Japan’s work culture is extreme, I am not sure of an appropriate adjective best suitable for an African attempting to assimilate in such a culture. And how about what to feel when a student of yours shouts to your face “kimochi warui” (Japanese word for disgusting)?
Being black in Japan is still rare, and being a black African even much more. In this regard, Africans in Japan are not only a minority, but also pioneers in disparate experiences. The experience of being black in Japan not only exposes you to a different cultural space, but also spurs new curiosities while inviting new fears.
Black skin in Japan is both revered and loathed. The fetishism of the black skin can be experienced in two ways; and consequently one can take it to their advantage or in detest protest. The category black can also be demeaning, especially when it defines a whole spectrum of black community in aggregate, robbing it of diversities and variety of individual characters.
It is no wonder that a YouTube documentary called “being black in Japan” has gained traction. In this video, many black people are seen to be compelled that Japan is indeed a great country for the people of colour. It is seen as a safe ground for those escaping the realities of racism. While this may be true to such countries with struggles with race, it is a confusing new reality for those who experience Japan as their first intercultural ground. Racism comes in a peculiar form in Japan, it is nicely packaged, not crude, comes with such compliments like “I like black people” while feeding on the stereotypes that dehumanise, discriminates, and alienate systematically. On the other hand, being black in Japan is relaxing, and liberating. Just like being different as any other foreigner in Japan is, different looks accords one a space to escape the often stringent requirements of an extremely demanding society.
As an educationist in Tokyo, I have become used to a demeaning baffling silence on Africa in the Japanese education system, which seems more Europeanised and Americanised in its approaches to history of learning. So while the Tokyo experience challenges an African to understand the global society, it also familiarises him with the hard truth of how much Africa is a shadow in the global discourses.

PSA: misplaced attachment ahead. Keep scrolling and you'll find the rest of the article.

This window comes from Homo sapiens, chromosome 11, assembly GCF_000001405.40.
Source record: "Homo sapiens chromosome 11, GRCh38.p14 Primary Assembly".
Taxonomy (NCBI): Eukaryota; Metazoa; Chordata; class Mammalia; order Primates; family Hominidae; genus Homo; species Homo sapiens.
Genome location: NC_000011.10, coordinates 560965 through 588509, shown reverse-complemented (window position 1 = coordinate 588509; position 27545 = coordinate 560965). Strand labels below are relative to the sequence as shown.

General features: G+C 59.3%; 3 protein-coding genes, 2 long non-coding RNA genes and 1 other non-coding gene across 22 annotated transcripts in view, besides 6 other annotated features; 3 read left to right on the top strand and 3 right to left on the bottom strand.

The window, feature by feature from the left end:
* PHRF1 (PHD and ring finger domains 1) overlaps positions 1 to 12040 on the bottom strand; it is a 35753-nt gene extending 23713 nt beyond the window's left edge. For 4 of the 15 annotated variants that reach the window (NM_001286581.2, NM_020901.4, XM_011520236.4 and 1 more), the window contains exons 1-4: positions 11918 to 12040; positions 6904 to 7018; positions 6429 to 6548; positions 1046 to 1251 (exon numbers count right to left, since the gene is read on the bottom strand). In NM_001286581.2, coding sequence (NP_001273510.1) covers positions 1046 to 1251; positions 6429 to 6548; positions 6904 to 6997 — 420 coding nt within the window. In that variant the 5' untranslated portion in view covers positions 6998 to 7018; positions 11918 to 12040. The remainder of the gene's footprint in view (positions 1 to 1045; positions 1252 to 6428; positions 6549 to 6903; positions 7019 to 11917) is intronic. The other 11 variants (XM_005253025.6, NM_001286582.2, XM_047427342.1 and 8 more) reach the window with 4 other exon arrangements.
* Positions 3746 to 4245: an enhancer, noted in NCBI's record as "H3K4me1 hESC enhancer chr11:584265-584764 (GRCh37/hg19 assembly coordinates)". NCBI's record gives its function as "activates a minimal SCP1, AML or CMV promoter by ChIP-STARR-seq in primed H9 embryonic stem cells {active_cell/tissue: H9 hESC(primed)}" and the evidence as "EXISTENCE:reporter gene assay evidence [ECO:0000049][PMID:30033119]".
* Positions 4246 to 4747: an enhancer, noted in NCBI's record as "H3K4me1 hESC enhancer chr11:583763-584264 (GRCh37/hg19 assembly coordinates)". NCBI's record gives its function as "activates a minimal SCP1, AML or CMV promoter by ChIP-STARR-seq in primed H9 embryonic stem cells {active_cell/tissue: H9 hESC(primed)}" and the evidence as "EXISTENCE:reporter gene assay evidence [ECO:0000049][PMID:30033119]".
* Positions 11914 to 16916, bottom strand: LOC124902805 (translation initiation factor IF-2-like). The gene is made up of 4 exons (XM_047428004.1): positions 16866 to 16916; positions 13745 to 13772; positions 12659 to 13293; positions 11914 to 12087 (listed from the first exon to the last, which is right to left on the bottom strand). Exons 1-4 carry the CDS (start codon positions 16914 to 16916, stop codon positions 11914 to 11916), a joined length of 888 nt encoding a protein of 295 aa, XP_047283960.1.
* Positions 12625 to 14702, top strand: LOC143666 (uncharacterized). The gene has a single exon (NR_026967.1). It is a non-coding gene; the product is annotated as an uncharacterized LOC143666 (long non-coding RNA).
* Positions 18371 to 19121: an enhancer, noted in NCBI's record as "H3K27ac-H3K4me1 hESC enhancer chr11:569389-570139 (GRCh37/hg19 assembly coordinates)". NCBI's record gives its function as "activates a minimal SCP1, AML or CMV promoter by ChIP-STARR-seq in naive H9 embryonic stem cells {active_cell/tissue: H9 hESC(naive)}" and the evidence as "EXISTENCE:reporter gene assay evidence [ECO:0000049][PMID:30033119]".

The stark reality of the African absence in Japan reminded me of my identity, that I am a black African man, not just a black man, living in Japan. Although you can hide what kind of black you are, you cannot hide that you are black, its out there for all to see. It is such a moment that one fails to know how to react when a student slams you with “kimochi warui” phrase. During my PhD candidature in one of the universities in Tokyo, I joined a private international schools to spend my days there when the stresses of PhD life strikes. I do not consider it work, although I do get paid for the hours I spend with high schoolers. The pupils at the lower primary level do not know me well. So this morning when one of the lower primary pupil shouted at me “kimochi warui” I was little troubled. But when she added, “oh sorry, I did not know he is a teacher” after a whisper from her friends who know me well, I got so much troubled. She reminded me of how if your blackness has a specific tag you can get a pass. She also reminded me why so many people receive me with happiness only for that moment to fade away after introducing myself with an African tag.
As an African from a monocultural background (I was brought up in the village where all of us were black), it is not so much the colour of my skin that troubles me, than the opportunities and respect I am denied because of the name of my country. I wonder how many countries of Africa, as they lobby for donor support spare time to market the beauty and capability of their human resources.